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Discussion Starter · #1 · (Edited)
Okay.. so my boyfriend decided to do something nice for me and clean Jupiter's tank while I was away since I can't do it alone (it's a 5 gallon and I can't lift it.. I have a siphon now) and he used dish soap to clean it.. so Jupiter is sadly no longer with us. ):

Fast forward, and I just brought home a new crowntail from Petco, Mercury. I just have a few questions to make sure he lives a long happy life. Thanks in advance for any answers.

First, pictures:

Tank: http://sphotos-b.xx.fbcdn.net/hphotos-snc7/4993_521531484534793_904777982_n.jpg


Mercury: http://sphotos-b.xx.fbcdn.net/hphotos-ash4/424221_521531511201457_1593522896_n.jpg

http://sphotos-b.xx.fbcdn.net/hphotos-prn1/545221_521531597868115_1610044189_n.jpg


5 gallon with a pre-set heater and no filter. That's a bubbler in the back that the petco guy told me would be okay since the filter that came with the tank was too strong, but Mercury hates it so it's unplugged. That black strip is a thermometer. He's living happily with three ghost shrimp.

I use Tetra BettaSafe water conditioner and added in a little under one dose of pre-dissolved API aquarium salt. I also added a little under one dose of Bettafix because he has a small patch of tail rot, which I'm assuming came from his previous living conditions at petco. I am feeding him Hikari Betta Bio-Gold. 3 pellets once a day. This is day 2 and he ate them all. I also have freeze-dried bloodworms, I offered him one on two separate occasions and he turned up his nose at it.

Since I brought him home yesterday, he's seemed very happy. He's never still; he's always swimming around exploring the tank and watching the ghost shrimp. He seems content.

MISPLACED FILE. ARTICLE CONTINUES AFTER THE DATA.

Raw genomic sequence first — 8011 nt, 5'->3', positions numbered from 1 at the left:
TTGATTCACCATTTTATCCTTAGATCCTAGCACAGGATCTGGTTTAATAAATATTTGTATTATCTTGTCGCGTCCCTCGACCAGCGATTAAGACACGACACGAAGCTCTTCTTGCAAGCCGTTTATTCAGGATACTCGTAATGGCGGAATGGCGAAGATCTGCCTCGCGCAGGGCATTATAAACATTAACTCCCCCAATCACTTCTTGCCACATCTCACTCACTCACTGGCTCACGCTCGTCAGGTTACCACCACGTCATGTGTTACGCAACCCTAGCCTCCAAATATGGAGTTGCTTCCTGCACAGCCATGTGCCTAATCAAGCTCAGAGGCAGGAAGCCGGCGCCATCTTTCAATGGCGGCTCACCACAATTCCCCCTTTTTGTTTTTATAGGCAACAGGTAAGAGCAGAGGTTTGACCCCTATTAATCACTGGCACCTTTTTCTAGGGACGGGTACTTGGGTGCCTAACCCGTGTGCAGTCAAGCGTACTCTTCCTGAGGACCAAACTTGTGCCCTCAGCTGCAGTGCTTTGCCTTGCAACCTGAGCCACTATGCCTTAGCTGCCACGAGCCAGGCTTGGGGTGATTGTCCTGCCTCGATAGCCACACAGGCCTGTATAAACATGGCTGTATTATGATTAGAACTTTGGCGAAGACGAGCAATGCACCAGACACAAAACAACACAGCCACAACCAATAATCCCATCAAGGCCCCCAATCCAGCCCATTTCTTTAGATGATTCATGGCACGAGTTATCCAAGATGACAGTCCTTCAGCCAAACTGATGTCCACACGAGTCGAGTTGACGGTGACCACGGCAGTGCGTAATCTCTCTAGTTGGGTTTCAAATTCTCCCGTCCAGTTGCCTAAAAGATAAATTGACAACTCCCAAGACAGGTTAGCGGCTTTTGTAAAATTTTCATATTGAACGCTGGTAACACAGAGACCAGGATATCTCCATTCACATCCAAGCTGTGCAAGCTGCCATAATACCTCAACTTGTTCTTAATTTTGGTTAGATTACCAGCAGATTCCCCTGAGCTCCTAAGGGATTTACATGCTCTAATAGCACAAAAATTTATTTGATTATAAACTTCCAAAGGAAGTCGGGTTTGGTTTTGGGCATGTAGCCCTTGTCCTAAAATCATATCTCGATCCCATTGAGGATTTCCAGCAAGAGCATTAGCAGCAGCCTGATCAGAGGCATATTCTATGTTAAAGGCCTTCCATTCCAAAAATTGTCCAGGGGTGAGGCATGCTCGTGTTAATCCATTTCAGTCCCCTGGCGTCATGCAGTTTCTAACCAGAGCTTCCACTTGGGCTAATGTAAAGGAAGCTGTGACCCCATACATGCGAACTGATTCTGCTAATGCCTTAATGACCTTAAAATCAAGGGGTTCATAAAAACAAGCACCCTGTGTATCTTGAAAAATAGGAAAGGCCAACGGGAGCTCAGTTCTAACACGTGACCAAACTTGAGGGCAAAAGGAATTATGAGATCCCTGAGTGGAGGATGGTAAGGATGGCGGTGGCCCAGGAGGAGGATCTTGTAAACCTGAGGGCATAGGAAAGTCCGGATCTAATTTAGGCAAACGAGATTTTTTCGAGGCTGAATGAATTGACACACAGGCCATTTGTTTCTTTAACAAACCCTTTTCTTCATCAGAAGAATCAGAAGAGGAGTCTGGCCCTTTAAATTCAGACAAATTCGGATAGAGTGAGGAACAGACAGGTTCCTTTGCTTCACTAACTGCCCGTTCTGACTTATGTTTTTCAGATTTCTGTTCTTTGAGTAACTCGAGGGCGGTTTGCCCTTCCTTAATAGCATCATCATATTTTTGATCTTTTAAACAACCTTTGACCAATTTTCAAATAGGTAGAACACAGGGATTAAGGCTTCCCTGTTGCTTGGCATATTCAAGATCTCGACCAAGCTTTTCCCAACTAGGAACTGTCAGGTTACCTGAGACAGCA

My main questions are..

How would water changes work?

and

How should I treat his tail rot? You can clearly see it in the second picture of him. I put aquarium salt and bettafix in the tank when he was first put in, which was yesterday. After doing some reading and seeing all the mixed reviews about bettafix, and being unsure of water changes, I was afraid to add any more of the two.

So if someone could let me know how to use bettafix and/or aquarium salt to treat his mild tail rot, and how to do water changes during and after treatment, I would be very grateful!

Edit: I just thought of two more questions.

1. My thermometer on the side of the tank is reading 76ish, but when I put my hand in the water, it feels hot, like well above 80 degrees, but the farther down my hand goes, the cooler it gets. I think it's the hot lamp built into the top of the tank. Is this an issue?

2. How often should I feed him, and how? Since Jupiter was a double tail, someone told me to feed him 3 pellets a day and fast once a week. Is this okay for Mercury too? Also, I'm seeing things about frozen peas, should I do that as well?
 

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Bettafix contains tea tree oil which damages the labyrinth organ, meaning over time, it will suffocate your fish. I'd remove it immediately.

AQ salt is good for treating fin rot, but should not be used for longer than 10 days. It needs to be dissolved completely before adding it to the tank (this is very important). You can dose up to 3tsp per gallon but I would just use one. When you've finished the 10 day treatment or he starts to heal, warm, clean water will work wonders.

Also, those thermometers are not very accurate and will make water changes difficult. You will need one 50% and one 100% a week with no filter. To do 50% changes, you just remove half the water and replace it with conditioned water of the same temp (this is another reason why I recommend the in-tank glass thermometers). For 100%, he will need to be re-acclimated to the new water each time.

One more thing I would personally do is add another tall (preferably live or silk) broad leaf plant that will reach the water surface or get close to it so he has a resting place near the top. They breathe water at the surface so they like to rest close to it.